http://www.europlanet-eu.org

More articles from Physics and Astronomy:

nachricht Molecule flash mob
19.01.2017 | Technische Universität Wien

nachricht Magnetic moment of a single antiproton determined with greatest precision ever
19.01.2017 | Johannes Gutenberg-Universität Mainz

All articles from Physics and Astronomy >>>

The most recent press releases about innovation >>>

Die letzten 5 Focus-News des innovations-reports im Überblick:

Im Focus: Traffic jam in empty space

New success for Konstanz physicists in studying the quantum vacuum

An important step towards a completely new experimental access to quantum physics has been made at University of Konstanz. The team of scientists headed by...

Im Focus: How gut bacteria can make us ill

HZI researchers decipher infection mechanisms of Yersinia and immune responses of the host

Yersiniae cause severe intestinal infections. Studies using Yersinia pseudotuberculosis as a model organism aim to elucidate the infection mechanisms of these...

Im Focus: Interfacial Superconductivity: Magnetic and superconducting order revealed simultaneously

Researchers from the University of Hamburg in Germany, in collaboration with colleagues from the University of Aarhus in Denmark, have synthesized a new superconducting material by growing a few layers of an antiferromagnetic transition-metal chalcogenide on a bismuth-based topological insulator, both being non-superconducting materials.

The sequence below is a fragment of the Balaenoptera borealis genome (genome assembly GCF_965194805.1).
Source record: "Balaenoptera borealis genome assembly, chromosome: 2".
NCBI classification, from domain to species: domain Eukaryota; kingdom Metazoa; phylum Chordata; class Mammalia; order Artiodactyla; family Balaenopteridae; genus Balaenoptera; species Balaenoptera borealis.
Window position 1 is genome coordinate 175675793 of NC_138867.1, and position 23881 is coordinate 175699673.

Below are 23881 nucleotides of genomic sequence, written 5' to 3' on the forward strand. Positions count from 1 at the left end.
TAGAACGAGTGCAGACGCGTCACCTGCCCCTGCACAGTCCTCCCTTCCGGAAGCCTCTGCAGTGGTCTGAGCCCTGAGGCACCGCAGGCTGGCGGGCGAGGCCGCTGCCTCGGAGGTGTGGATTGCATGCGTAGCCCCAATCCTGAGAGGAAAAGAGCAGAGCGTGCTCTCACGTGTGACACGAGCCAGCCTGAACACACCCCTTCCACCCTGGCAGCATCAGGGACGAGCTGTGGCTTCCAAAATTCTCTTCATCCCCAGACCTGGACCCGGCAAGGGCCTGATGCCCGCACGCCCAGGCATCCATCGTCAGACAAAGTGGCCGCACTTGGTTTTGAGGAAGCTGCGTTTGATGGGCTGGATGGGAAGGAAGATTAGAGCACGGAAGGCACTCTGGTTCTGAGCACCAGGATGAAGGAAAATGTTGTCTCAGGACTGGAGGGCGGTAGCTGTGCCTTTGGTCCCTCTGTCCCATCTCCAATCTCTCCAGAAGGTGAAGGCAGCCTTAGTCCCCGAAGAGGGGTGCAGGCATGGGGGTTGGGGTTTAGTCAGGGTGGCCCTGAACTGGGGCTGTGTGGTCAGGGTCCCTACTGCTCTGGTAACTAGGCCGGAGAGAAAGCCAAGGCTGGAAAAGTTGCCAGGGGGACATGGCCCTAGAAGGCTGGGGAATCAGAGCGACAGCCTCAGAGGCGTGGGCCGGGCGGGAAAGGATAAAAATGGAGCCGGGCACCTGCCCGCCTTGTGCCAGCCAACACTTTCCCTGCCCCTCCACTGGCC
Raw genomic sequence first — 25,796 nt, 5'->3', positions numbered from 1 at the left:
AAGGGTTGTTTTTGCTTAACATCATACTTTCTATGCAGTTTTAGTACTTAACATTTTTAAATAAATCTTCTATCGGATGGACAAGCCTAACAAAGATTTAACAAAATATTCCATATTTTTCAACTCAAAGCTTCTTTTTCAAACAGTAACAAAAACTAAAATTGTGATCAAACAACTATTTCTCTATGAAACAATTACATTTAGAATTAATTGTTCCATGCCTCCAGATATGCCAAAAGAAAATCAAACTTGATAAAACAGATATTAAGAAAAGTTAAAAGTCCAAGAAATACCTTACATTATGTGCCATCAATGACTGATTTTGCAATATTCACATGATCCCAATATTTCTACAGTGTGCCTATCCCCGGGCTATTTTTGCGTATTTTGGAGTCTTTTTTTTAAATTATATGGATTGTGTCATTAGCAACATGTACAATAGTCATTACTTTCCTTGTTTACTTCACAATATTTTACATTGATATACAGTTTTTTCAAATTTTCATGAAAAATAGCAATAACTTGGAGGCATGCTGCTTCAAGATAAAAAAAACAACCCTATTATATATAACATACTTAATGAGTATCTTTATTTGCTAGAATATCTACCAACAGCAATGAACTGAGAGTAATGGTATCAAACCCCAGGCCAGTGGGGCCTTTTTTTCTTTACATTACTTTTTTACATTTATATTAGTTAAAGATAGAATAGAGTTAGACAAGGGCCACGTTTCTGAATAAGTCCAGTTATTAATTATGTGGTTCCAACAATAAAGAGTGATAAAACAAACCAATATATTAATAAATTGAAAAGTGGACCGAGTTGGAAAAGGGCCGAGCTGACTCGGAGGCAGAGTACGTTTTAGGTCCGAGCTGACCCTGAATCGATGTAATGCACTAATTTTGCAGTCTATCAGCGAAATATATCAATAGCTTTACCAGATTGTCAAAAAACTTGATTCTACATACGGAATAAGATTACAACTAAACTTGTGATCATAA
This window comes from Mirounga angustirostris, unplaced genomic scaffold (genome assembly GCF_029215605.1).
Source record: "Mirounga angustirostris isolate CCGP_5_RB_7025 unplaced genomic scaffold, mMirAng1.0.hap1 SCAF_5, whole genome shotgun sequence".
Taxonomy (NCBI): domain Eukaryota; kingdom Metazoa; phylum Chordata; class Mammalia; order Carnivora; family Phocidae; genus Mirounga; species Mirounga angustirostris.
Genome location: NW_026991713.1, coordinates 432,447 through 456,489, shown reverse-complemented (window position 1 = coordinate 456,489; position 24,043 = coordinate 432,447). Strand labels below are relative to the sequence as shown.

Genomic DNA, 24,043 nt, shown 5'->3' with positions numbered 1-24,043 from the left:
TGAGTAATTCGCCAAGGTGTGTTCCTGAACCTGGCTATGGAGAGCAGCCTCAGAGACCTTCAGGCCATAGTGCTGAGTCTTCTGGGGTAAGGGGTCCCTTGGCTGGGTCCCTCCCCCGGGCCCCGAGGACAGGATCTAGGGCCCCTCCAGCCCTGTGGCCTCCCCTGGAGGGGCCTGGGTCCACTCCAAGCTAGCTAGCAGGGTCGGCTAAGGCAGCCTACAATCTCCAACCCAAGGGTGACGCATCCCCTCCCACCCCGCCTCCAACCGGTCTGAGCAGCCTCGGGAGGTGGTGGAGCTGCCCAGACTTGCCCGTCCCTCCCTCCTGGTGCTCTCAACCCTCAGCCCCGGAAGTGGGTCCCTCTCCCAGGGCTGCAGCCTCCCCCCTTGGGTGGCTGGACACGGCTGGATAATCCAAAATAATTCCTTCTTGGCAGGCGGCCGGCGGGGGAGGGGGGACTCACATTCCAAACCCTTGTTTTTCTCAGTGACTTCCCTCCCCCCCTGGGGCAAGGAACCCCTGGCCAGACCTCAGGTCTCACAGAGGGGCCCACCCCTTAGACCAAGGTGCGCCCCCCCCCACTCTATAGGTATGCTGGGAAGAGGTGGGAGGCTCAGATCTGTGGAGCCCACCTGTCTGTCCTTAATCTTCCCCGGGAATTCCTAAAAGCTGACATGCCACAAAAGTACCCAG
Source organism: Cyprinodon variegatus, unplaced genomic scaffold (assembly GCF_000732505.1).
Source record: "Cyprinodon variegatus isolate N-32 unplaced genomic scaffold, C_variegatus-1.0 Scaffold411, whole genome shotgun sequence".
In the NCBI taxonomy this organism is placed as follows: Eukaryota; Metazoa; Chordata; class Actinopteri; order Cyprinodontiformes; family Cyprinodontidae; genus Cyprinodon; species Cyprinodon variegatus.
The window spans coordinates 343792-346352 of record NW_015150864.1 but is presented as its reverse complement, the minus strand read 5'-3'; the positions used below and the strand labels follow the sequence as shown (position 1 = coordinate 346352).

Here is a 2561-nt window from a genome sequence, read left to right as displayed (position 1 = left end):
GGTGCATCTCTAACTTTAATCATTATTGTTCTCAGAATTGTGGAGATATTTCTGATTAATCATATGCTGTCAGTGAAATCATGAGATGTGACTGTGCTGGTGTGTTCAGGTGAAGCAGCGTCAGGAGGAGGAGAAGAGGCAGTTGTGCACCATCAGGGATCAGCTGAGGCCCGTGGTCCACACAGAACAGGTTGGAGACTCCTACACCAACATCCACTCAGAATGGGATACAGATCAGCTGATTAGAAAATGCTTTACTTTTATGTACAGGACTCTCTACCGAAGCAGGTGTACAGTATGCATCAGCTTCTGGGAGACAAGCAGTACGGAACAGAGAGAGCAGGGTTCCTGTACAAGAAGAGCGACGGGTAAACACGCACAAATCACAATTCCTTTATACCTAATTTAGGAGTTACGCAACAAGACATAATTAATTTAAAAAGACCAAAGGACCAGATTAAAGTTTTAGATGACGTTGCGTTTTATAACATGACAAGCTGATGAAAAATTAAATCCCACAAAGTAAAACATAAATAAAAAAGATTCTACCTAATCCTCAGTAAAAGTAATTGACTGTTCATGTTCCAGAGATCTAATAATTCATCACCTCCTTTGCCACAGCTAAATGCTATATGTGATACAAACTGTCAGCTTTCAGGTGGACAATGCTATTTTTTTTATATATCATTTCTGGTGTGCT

While superconductivity and magnetism are generally believed to be mutually exclusive, surprisingly, in this new material, superconducting correlations...

Im Focus: Studying fundamental particles in materials

Laser-driving of semimetals allows creating novel quasiparticle states within condensed matter systems and switching between different states on ultrafast time scales

Studying properties of fundamental particles in condensed matter systems is a promising approach to quantum field theory. Quasiparticles offer the opportunity...

Im Focus: Designing Architecture with Solar Building Envelopes

Among the general public, solar thermal energy is currently associated with dark blue, rectangular collectors on building roofs. Technologies are needed for aesthetically high quality architecture which offer the architect more room for manoeuvre when it comes to low- and plus-energy buildings. With the “ArKol” project, researchers at Fraunhofer ISE together with partners are currently developing two façade collectors for solar thermal energy generation, which permit a high degree of design flexibility: a strip collector for opaque façade sections and a solar thermal blind for transparent sections. The current state of the two developments will be presented at the BAU 2017 trade fair.

As part of the “ArKol – development of architecturally highly integrated façade collectors with heat pipes” project, Fraunhofer ISE together with its partners...

All Focus news of the innovation-report >>>

Anzeige

Anzeige

Event News

Sustainable Water use in Agriculture in Eastern Europe and Central Asia

19.01.2017 | Event News

12V, 48V, high-voltage – trends in E/E automotive architecture

10.01.2017 | Event News

2nd Conference on Non-Textual Information on 10 and 11 May 2017 in Hannover

09.01.2017 | Event News

 
Latest News

New Study Will Help Find the Best Locations for Thermal Power Stations in Iceland

19.01.2017 | Earth Sciences

Not of Divided Mind

19.01.2017 | Life Sciences

Molecule flash mob

19.01.2017 | Physics and Astronomy

VideoLinks
B2B-VideoLinks
More VideoLinks >>>